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China and the Fifth Estate: Net Delusion or Democratic Potential?


William H. Dutton ,

Sun Huan,

Weiwei Shen


Arguably, liberal democratic societies are seeing the emergence of a ‘Fifth Estate’ that is being enabled by the Internet. This new organizational form is comparable to, but potentially more powerful than, the Fourth Estate, which developed as a significant force in an earlier period with an independent press and other mass media. While the significance of the press and the Internet to democratic governance is questioned in all societies, there is particular skepticism of their relevance outside the most liberal democratic regimes, which have a relatively free press and more pluralistic political systems, such as in North America and West Europe. Nevertheless, there have been vivid examples of where networked individuals have appeared to assert greater communicative power in the politics of governance, the media and everyday life, even in non-liberal democratic regimes, such as Hong Kong, and in some cases, China. This potential points to the need for more systematic empirical research in a wider variety of economic and political settings worldwide, particularly in states in which the Internet might offer a potential for more democratic governance and greater accountability of government controlled media. This paper examines cases in which networked individuals in China used the Internet to hold governmental and press institutions more accountable. The cases provide support for the relevance of the Fifth Estate concept in China, and also illuminates the process – showing how the Internet can be used to empower networked individuals in more autocratic regimes.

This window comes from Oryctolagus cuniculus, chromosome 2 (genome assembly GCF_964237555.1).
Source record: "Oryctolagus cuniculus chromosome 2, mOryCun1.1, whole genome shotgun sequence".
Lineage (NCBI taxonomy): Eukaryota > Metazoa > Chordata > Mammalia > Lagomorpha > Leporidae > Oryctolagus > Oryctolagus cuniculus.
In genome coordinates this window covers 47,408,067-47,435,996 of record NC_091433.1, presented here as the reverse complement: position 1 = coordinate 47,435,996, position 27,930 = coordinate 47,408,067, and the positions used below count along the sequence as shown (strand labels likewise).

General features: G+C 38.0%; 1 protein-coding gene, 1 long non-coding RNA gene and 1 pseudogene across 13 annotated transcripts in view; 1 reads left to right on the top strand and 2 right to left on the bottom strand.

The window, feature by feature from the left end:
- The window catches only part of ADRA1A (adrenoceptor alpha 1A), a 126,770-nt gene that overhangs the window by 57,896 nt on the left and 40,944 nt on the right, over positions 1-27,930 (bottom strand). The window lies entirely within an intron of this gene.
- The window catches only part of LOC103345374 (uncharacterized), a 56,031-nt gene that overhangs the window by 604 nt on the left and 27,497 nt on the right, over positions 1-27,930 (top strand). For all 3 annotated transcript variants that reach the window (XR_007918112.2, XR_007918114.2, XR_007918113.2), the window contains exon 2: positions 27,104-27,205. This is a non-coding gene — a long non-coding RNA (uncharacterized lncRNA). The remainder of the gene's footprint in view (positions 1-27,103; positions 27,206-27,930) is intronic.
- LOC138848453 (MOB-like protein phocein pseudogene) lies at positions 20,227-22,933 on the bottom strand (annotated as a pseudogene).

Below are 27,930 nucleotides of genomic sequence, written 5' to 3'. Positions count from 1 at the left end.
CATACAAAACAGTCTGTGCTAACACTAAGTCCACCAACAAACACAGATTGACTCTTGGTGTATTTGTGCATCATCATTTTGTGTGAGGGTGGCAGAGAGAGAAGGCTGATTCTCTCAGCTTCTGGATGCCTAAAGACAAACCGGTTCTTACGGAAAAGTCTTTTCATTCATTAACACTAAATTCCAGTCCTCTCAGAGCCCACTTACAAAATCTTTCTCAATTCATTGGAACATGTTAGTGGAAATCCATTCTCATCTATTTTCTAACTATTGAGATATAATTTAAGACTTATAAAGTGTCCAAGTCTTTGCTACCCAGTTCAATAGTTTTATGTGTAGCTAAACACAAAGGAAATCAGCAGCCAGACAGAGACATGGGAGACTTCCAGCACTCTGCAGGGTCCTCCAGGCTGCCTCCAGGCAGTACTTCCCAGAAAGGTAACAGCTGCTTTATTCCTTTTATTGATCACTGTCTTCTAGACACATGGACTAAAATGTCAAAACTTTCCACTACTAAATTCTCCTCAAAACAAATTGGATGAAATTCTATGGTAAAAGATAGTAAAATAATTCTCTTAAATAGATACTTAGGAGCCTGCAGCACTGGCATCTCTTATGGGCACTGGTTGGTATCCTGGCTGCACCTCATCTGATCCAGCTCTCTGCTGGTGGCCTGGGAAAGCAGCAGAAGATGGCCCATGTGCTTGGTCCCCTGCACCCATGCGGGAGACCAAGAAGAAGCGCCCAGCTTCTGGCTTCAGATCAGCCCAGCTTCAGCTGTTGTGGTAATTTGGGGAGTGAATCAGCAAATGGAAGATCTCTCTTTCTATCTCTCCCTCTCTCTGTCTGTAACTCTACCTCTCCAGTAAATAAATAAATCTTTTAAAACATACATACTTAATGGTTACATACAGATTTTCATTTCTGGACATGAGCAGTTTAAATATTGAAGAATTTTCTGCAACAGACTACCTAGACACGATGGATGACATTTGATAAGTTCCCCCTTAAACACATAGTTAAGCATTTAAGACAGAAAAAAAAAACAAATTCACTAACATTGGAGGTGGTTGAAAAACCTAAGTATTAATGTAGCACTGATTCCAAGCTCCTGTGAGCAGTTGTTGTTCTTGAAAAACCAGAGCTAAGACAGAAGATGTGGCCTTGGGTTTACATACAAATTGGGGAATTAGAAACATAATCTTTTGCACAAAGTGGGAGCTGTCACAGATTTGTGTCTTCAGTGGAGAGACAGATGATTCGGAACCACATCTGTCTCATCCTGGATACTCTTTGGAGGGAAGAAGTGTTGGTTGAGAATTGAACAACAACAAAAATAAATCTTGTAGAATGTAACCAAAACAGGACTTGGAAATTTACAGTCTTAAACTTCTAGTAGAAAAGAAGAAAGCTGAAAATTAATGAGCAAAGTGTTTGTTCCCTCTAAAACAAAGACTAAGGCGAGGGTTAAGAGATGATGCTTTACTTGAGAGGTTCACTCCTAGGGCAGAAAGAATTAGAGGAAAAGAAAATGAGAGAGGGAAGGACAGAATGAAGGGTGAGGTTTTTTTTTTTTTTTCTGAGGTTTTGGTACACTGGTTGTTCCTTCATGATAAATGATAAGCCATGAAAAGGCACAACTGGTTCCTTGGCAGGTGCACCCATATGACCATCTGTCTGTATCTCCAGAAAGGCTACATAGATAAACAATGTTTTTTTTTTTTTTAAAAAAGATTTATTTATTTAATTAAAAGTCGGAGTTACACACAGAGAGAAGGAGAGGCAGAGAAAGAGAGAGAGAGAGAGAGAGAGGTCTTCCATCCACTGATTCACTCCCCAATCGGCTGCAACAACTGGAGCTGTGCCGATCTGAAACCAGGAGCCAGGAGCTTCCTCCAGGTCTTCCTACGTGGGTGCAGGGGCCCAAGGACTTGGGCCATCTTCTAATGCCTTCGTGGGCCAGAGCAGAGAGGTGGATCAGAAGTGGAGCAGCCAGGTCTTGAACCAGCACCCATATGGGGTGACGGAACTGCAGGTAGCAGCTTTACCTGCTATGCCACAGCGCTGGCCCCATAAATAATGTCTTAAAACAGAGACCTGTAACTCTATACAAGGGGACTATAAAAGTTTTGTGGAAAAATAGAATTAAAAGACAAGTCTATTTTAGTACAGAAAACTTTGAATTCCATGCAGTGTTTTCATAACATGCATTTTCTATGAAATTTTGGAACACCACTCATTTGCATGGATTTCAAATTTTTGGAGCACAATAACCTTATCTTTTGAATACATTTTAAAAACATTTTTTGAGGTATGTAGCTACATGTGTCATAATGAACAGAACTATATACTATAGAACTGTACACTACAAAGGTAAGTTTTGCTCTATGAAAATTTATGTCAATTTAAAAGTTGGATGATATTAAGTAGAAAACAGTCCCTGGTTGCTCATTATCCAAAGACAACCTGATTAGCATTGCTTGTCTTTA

How to Cite: Dutton, W.H., Huan, S. and Shen, W., 2015. China and the Fifth Estate: Net Delusion or Democratic Potential?. IDP. Revista de Internet, Derecho y Política, (20). DOI:
Publicat a 18 Jul 2015.


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